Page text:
“I can do this. I will do this.”
Fantasy was so different from reality. I imagined over and over how the scenario in Dodge City would play out. Instead of a monumental show down, I was trapped in a maze of sorts and crying like a little girl.
“He can’t vanish into thin air,” I told myself. “I’ll find him.”
I faced the town and made my way back down the street. I was surrounded once again by the crowds. Their words mingled together to form unintelligible sentences until I overheard someone utter the devil’s name. I froze and searched over the sea of faces. My eyes rested upon two men standing a few feet away. One of them mentioned Max’s name again. I inched closer to the pair, straining to hear above the various mutterings and shouts. One of the men noticed me and narrowed his eyes. I cleared my throat; my lingering fear evaporated as my desire to kill took over.
“I heard you say Max,” I said.
Both of them stopped talking to stare at me. They appeared to be around Max’s age, handsome in a weathered way, but neither seemed to share his cunning eyes.
“Yes, we were. What’s it to you, little lady?” asked one.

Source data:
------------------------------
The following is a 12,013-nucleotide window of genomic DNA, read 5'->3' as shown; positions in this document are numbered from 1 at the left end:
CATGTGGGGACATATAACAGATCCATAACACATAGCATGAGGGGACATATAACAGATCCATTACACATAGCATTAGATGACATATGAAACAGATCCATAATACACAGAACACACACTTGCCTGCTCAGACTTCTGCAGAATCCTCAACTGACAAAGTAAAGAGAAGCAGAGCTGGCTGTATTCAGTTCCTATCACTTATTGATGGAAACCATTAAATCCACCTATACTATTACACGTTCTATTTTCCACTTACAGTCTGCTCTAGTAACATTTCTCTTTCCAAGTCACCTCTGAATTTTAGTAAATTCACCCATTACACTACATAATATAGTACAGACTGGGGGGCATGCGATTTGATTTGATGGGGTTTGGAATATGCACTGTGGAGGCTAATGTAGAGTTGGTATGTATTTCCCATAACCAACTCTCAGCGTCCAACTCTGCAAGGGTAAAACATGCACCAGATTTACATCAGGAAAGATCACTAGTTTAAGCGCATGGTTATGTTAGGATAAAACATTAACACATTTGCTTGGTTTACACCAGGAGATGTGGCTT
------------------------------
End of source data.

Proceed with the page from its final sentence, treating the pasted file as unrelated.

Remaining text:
“Just curious. Are you friends of his?”
The other man scoffed. “We’re enemies. Now run along and go play your little cowgirl games.”
I smiled wide and tilted my head. “Funny fellas, are ya? Let me ask ya somethin’.”
Neither of them could hide their curiosity as they both stepped closer to me.
“Where is he?” I asked.
“That asshole is probably at Long Branch Saloon winning a game of poker. He’s got all the luck despite all of the people he’s killed.”
“I was already at Long Branch and didn’t see him there.”
They stared at me appearing as stupid as I felt. It should have crossed my mind that there would be more than one saloon in such an infamous city.
“Does he own one of the other saloons?” I asked.
“A saloon? No. He’s the owner of the brothel.”
“Of course he is.”
“A sweet girl like you doesn’t belong here searching for a man like him.”
I kicked a loose stone across the road.
“I should be on my way. Thank you, gentlemen.”
I turned on my heel and left them behind. They disappeared into the rowdy crowd and went on their drunken way. A large section of the crowd hovered in the middle of the street a little ways down. Two gun fighters faced one another in the middle of the ruckus. Beyond the town, the horizon came to life with the sun’s first rays. Dawn’s fight for power over the night had already begun and I had not yet caught one glimpse of Max. It should have been him and I in that gun fight.